Joel E. Cohen is Professor of Populations in the School of International and Public Affairs, the Department of Earth and Environmental Sciences, the Center for Environmental Research and Conservation, and the Center for Applied Probability. He is also Rockfeller University's Abby Rockefeller Mauzé Professor of Populations. He heads the Laboratory of Populations at the Rockefeller and Columbia Universities.

His research deals with the demography, ecology, epidemiology and social organization of human and non-human populations and with mathematical concepts useful in these fields.

In December 2000, his book Comparisons of Stochastic Matrices, with Applications in Information Theory, Statistics, Economics and Population Sciences (with J. H. B. Kemperman and Gheorghe Zbaganu Birkhäuser Boston, 1998) received the Gheorghe Lazar Prize of the Romanian Academy.

In March 1999, Cohen was co-winner of the Tyler Prize for Environmental Achievement.

In March 1997, he was the first winner of the Olivia Schieffelin Nordberg Prize "for excellence in writing in the population sciences." The Nordberg Prize recognized his book, How Many People Can the Earth Support? (W. W. Norton, New York, 1995). Japanese and Italian translations were published in 1998.

Cohen was elected to the American Academy of Arts and Sciences in 1989 (in evolutionary and population biology and ecology), the American Philosophical Society in 1994 (in the professions, arts, and affairs), and the U.S. National Academy of Sciences in 1997 (in applied mathematical sciences).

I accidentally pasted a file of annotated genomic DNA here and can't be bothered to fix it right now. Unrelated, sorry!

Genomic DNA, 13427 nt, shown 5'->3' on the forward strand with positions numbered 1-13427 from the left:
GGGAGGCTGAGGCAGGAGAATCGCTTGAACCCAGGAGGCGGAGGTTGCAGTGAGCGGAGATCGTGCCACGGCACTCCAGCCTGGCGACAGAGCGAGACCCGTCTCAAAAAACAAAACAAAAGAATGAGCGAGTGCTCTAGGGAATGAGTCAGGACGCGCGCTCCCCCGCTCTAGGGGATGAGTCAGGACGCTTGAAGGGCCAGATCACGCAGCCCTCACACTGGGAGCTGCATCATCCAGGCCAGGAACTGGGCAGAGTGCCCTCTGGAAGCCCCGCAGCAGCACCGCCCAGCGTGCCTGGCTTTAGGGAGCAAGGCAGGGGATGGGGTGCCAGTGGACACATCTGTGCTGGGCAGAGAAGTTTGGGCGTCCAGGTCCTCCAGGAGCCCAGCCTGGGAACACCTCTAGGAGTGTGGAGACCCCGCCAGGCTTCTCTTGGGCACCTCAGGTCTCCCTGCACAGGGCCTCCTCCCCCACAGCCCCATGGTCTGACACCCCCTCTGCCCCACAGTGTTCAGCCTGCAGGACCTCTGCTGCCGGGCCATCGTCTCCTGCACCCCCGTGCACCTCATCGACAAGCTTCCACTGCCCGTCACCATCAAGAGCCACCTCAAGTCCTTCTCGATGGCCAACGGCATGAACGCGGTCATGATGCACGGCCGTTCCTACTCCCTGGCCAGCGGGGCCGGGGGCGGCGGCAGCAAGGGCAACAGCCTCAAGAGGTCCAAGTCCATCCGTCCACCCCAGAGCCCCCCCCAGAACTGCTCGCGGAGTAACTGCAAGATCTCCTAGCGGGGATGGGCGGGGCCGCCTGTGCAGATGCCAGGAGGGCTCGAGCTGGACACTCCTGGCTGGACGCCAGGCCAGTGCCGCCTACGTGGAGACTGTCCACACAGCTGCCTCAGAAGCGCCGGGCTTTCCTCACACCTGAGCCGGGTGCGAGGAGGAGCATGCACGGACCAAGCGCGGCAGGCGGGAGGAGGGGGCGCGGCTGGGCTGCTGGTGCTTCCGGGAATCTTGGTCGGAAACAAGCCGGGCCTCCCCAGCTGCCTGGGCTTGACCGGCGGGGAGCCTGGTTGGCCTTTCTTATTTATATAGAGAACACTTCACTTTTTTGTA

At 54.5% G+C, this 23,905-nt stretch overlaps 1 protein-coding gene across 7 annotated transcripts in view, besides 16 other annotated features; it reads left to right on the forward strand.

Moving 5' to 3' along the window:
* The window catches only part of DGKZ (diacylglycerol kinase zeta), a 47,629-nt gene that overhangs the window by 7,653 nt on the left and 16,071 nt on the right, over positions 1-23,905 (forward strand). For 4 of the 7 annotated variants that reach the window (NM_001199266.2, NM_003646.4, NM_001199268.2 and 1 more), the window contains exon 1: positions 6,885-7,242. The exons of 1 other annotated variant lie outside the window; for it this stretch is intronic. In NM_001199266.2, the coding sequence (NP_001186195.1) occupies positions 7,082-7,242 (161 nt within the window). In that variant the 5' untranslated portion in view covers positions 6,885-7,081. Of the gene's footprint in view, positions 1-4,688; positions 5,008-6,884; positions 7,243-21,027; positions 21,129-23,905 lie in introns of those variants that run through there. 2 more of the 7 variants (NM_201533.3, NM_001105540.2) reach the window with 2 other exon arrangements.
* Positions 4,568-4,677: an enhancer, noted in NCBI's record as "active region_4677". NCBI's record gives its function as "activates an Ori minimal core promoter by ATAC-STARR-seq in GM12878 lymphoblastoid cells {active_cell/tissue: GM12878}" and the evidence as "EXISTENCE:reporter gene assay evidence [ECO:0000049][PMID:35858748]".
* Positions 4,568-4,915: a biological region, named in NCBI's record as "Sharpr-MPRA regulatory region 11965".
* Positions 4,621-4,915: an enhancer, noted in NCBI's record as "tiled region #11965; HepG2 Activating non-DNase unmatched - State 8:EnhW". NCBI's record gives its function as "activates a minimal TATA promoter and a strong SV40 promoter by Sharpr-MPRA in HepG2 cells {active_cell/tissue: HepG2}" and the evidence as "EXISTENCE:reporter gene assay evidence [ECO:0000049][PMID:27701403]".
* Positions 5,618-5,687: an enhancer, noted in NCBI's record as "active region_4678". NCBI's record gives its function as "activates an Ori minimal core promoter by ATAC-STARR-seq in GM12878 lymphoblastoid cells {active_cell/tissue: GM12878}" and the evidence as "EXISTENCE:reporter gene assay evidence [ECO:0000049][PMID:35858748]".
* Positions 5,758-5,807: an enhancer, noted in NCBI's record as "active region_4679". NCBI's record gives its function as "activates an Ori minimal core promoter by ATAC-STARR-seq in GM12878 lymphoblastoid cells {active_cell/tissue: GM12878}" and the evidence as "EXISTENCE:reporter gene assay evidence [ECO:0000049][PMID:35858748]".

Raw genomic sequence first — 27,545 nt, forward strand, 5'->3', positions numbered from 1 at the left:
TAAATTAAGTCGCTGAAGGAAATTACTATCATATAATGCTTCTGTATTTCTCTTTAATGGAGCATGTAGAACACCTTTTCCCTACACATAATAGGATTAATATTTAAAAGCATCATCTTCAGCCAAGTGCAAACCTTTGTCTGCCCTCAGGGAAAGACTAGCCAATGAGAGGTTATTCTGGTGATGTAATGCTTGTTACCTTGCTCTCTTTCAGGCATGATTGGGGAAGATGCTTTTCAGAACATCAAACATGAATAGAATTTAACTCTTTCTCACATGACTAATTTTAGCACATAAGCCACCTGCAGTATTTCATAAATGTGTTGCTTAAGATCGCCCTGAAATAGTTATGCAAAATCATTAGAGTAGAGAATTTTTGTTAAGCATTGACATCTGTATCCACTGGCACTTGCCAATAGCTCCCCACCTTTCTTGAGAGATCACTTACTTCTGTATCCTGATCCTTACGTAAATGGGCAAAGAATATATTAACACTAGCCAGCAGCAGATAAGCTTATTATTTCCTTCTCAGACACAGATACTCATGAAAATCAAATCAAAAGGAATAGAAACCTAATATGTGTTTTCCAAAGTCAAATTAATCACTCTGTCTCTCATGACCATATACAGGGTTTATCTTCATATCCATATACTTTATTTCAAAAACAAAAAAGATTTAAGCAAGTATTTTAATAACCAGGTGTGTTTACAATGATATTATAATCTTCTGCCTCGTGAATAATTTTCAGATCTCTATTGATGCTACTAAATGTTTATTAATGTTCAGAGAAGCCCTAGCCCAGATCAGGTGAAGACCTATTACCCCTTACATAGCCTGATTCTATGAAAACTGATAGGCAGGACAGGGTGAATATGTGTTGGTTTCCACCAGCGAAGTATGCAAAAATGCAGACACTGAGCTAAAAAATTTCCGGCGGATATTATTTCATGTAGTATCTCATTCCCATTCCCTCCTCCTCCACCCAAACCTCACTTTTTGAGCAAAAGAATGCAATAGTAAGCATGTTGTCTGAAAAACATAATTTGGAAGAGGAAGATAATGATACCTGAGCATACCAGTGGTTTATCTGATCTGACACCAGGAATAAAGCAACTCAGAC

He received doctorates in applied mathematics in 1970 and population sciences and tropical public health in 1973 from Harvard University. He joined the Rockefeller University in 1975 as Professor of Populations and was named Abby Rockefeller Mauzé Professor there in 1996.

His other scientific books are A Model of Simple Competition (Harvard University Press, 1966), Casual Groups of Monkeys and Men (Harvard University Press, 1971), Food Webs and Niche Space (Princeton University Press, 1978), and Community Food Webs: Data and Theory (with F. Briand and C. M. Newman; Springer-Verlag, 1990). He co-edited volumes on Random Matrices and Their Applications (with H. Kesten and C. M. Newman; American Mathematical Society, 1986), Mutualism and Community Organization (with H. Kawanabe and K. Iwasaki; Oxford University Press, 1993), and Plants and Population: Is There Time? (with N. V. Fedoroff; National Academy Press, 1999). He has published more than 280 academic papers, in addition to a book of scientific and mathematical jokes, Absolute Zero Gravity (with B. Devine; Simon and Schuster, 1992).

In 1972, he received the Mercer Award of the Ecological Society of America for an "outstanding ecological paper published in the previous two years." In 1984, he was named one of "America's Top 100 Young Scientists" by Science Digest. In 1992, he received the Sheps Award of the Population Association of America for "outstanding contributions to mathematical demography or demographic methodology." In 1994, he received the Distinguished Statistical Ecologist Award at the Sixth International Congress of Ecology (Manchester, U.K.) for "outstanding contributions to the development of basic concepts and applications of statistical ecology." In 1998, he shared the Fred L. Soper Prize awarded by the Pan American Health and Education Foundation of the Pan American Health Organization, Washington, DC, for work on Chagas' disease.